The ideas and wisdom of Africans have been left out of the dialogue of how to fight AIDS on the continent, says Rev. Sam L. Ruteikara, cochair of Uganda's National AIDS-Prevention Committee, in a Washington Post editorial (, 6/30).

Ruteikara says that the President’s Emergency Plan for AIDS Relief (PEPFAR), which has been stalled in the U.S. Senate for months, will help stop the spread of HIV in sub-Saharan Africa only if “HIV/AIDS profiteers” stop using the continent for personal gain.

“AIDS is no longer simply a disease; it has become a multibillion-dollar industry,” he writes.

According to Ruteikara, AIDS-prevention experts in Uganda found in the late 1980s that abstinence and faithfulness campaigns were most effective in helping to reduce the country’s prevalence of HIV. However, he says, international experts came to Uganda and (critiqued/dismantled) the country’s proven method of prevention. He writes, “[International experts] said we were wrong to try to limit people's sexual freedom. Worse, they had the financial power to force their casual-sex agendas upon us.”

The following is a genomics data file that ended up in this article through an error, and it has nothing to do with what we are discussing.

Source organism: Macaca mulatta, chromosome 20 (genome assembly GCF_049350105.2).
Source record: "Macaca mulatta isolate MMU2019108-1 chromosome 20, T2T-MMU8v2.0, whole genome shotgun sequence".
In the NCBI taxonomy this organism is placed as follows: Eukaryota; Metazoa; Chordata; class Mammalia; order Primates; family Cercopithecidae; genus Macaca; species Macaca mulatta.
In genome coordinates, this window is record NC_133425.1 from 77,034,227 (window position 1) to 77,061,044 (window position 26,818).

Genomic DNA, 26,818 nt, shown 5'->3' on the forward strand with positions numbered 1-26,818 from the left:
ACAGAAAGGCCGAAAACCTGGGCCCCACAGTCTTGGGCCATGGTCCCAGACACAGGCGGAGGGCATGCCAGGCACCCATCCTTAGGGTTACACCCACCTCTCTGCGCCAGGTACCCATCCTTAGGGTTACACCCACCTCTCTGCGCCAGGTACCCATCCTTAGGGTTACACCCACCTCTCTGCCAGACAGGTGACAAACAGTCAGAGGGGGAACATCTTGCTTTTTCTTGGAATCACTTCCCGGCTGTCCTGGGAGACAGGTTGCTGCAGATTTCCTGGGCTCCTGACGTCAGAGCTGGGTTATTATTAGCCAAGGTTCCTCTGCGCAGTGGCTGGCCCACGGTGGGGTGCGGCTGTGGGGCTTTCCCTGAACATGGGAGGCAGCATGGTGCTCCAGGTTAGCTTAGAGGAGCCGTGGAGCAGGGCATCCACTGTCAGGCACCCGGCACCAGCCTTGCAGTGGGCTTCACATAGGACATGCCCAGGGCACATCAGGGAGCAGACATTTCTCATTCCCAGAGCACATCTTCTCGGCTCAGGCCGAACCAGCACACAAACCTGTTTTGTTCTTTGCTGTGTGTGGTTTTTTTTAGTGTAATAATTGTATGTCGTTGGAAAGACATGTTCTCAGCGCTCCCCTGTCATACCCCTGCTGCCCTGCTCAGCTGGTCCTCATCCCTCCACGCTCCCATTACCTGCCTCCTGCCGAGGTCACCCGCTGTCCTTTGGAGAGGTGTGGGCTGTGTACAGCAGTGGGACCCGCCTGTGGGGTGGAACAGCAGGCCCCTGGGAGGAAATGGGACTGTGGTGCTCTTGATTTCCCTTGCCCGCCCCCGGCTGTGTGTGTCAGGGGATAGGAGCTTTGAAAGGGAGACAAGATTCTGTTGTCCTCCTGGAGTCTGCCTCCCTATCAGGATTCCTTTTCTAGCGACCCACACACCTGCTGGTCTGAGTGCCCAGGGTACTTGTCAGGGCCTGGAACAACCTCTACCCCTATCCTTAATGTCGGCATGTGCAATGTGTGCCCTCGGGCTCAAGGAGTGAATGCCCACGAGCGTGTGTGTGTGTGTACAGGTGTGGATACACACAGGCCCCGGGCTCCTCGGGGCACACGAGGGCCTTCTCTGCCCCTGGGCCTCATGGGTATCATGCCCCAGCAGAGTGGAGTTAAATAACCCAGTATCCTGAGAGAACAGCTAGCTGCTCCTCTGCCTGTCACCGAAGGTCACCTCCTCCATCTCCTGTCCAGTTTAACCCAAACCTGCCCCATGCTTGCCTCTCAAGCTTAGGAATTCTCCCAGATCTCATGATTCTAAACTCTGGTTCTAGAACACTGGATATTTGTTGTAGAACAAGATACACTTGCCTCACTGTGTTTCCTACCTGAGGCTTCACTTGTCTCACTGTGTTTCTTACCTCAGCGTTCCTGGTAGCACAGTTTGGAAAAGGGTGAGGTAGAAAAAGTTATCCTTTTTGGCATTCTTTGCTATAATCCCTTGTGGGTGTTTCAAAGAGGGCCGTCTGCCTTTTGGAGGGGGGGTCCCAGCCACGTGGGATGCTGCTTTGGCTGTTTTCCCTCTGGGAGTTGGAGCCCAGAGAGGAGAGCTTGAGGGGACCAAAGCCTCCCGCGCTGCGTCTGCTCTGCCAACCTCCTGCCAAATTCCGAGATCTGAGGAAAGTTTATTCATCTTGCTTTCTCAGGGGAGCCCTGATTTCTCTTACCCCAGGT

Ruteikara says that, as fidelity and abstinence have been pushed out of the conversation, HIV rates in Uganda have risen again.

“We, the poor of Africa, remain silenced in the global dialogue. Our wisdom about our own culture is ignored,” Ruteikara says. “So hear my plea, HIV/AIDS profiteers. Let my people go. We understand that casual sex is dear to you, but staying alive is dear to us. Listen to African wisdom, and we will show you how to prevent AIDS.”